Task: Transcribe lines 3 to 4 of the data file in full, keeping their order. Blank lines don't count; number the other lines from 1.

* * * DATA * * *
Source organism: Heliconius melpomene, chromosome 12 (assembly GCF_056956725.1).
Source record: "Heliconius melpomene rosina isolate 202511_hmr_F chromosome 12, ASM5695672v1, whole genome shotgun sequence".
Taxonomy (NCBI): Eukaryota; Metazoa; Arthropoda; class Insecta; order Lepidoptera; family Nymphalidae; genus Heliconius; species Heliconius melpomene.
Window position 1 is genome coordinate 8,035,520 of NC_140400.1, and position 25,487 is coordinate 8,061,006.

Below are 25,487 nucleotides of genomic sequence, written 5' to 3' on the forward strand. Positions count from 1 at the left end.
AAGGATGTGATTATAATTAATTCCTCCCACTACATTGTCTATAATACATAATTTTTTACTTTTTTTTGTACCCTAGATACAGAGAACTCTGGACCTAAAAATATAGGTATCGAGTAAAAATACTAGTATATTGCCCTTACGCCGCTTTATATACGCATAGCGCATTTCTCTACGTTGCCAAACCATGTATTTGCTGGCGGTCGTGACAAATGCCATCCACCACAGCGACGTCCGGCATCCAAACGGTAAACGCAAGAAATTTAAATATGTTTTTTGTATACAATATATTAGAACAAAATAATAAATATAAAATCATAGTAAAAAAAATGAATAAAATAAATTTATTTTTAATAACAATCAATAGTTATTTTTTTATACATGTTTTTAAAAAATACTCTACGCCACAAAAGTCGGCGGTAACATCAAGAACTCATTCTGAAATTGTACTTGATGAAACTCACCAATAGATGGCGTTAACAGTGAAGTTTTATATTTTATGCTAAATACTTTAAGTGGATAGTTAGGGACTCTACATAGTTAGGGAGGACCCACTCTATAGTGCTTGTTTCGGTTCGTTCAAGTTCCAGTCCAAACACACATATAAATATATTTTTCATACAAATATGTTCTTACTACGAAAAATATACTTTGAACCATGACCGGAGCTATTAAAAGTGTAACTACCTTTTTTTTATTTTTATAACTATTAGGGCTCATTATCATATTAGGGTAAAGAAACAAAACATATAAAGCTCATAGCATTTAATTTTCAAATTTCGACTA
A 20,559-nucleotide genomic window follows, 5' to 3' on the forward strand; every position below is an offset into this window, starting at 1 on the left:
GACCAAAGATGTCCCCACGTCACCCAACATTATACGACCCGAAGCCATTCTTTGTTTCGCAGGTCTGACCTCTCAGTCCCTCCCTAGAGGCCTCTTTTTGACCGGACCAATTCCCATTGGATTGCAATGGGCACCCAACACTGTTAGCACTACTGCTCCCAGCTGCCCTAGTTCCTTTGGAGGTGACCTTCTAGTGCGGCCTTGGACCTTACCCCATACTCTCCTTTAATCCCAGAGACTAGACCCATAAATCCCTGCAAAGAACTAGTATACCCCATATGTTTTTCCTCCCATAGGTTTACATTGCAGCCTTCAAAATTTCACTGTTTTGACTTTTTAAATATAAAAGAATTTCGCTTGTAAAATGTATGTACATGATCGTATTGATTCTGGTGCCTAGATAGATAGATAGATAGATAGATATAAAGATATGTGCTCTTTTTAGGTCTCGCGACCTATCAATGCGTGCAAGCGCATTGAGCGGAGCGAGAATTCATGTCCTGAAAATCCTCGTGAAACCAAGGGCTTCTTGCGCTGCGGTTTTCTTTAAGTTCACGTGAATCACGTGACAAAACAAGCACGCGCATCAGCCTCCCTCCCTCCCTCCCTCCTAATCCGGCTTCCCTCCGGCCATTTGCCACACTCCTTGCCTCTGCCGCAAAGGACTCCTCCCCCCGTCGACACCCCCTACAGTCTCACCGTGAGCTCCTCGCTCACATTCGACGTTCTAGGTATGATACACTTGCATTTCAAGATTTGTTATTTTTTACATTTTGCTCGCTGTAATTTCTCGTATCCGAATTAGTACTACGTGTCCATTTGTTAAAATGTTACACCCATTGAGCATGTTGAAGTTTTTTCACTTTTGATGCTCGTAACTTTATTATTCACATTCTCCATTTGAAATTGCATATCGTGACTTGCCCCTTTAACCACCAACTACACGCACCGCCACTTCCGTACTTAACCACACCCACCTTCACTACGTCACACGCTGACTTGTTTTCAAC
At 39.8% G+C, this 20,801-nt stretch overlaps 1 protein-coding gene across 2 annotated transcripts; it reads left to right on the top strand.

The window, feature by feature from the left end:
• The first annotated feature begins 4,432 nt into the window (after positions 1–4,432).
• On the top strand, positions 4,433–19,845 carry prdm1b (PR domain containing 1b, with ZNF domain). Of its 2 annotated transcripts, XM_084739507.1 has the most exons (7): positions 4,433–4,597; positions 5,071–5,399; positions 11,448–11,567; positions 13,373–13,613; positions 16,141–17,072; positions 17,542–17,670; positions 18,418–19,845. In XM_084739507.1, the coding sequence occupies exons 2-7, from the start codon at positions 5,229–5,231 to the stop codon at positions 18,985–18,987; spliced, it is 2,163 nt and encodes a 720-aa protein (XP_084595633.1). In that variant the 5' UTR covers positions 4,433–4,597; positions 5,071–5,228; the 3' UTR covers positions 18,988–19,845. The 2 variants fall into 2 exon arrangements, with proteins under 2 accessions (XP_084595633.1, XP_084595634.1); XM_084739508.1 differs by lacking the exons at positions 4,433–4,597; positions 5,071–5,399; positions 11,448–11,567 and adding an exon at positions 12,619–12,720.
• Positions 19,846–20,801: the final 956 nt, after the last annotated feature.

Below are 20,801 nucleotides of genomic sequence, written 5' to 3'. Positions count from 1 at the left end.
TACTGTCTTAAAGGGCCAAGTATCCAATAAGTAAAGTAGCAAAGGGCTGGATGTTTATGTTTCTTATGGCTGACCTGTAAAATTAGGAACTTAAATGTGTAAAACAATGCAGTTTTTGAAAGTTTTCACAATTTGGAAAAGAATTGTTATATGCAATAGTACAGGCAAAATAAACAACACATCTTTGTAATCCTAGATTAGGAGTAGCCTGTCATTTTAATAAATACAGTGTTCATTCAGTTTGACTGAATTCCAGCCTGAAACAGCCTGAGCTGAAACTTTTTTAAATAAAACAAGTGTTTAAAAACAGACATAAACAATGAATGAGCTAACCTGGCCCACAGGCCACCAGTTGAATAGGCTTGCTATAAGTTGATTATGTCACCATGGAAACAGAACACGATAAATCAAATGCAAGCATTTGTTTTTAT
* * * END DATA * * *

Taxonomy (NCBI): Eukaryota; Metazoa; Arthropoda; class Insecta; order Lepidoptera; family Nymphalidae; genus Heliconius; species Heliconius melpomene.
Window position 1 is genome coordinate 8,035,520 of NC_140400.1, and position 25,487 is coordinate 8,061,006.